IMR Press / FBL / Volume 27 / Issue 11 / DOI: 10.31083/j.fbl2711301
Open Access Review
Antibody-Drug Conjugates Targeting Tumor-Specific Mucin Glycoepitopes
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1 School of Biomedical Engineering, University of British Columbia, Vancouver, BC V6T 1Z3, Canada
2 Department of Cellular and Physiological Sciences, University of British Columbia, Vancouver, BC V6T 1Z3, Canada
*Correspondence: (Kelly M. McNagny)
Academic Editors: Brian A. Mendelsohn, Yutaka Matsuda and Josef Jampílek
Front. Biosci. (Landmark Ed) 2022, 27(11), 301;
Submitted: 16 July 2022 | Revised: 8 October 2022 | Accepted: 10 October 2022 | Published: 4 November 2022
(This article belongs to the Special Issue Antibody Drug Conjugates)
Copyright: © 2022 The Author(s). Published by IMR Press.
This is an open access article under the CC BY 4.0 license.

Finding the ideal epitope to target is a key element for the development of an antibody-drug conjugate (ADC). To maximize drug delivery to tumor cells and reduce side effects, this epitope should be specific to cancer cells and spare all normal tissue. During cancer progression, glycosylation pathways are frequently altered leading to the generation of new glycosylation patterns selective to cancer cells. Mucins are highly glycosylated proteins frequently expressed on tumors and, thus, ideal presenters of altered glycoepitopes. In this review, we describe three different types of glycoepitopes that are recognized by monoclonal antibodies (mAb) and, therefore, serve as ideal scaffolds for ADC; glycan-only, glycopeptide and shielded-peptide glycoepitopes. We review pre-clinical and clinical results obtained with ADCs targeting glycoepitopes expressed on MUC1 or podocalyxin (Podxl) and two mAbs targeting glycoepitopes expressed on MUC16 or MUC5AC as potential candidates for ADC development. Finally, we discuss current limits in using glycoepitope-targeting ADCs to treat cancer and propose methods to improve their efficacy and specificity.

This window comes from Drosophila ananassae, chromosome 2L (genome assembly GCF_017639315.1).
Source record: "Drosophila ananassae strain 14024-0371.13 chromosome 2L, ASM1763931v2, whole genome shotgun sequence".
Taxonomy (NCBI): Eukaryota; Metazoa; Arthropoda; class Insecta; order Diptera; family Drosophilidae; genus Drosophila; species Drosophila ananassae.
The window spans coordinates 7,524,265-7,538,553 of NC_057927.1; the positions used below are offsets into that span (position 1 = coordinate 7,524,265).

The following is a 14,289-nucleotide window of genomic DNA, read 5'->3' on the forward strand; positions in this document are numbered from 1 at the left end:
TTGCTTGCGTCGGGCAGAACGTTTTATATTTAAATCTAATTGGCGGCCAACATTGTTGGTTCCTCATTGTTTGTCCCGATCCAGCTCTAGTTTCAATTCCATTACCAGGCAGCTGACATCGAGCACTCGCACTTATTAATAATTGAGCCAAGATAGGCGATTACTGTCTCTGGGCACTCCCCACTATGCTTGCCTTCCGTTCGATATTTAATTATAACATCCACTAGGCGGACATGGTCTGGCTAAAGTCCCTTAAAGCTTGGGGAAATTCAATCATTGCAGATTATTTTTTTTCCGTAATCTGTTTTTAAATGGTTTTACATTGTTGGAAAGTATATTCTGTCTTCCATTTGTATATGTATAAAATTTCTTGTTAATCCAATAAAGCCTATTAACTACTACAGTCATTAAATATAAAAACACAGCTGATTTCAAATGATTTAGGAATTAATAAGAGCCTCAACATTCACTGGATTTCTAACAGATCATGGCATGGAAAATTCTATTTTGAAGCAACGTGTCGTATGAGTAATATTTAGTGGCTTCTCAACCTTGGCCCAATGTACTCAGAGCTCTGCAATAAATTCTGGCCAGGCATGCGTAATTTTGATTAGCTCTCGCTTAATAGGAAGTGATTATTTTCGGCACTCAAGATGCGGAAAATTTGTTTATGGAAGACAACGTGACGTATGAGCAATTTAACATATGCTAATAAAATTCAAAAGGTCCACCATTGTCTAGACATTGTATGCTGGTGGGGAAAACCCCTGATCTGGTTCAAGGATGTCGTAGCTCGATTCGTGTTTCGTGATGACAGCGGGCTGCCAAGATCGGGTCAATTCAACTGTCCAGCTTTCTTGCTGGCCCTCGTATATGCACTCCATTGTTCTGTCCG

antibody-drug conjugate
cancer treatment
PJT-166180/Canadian Institutes of Health Research
707343/Canadian Cancer Society Challenge Grant
Research Trainee Award from the Michael Smith Foundation for Health Research
Fig. 1.
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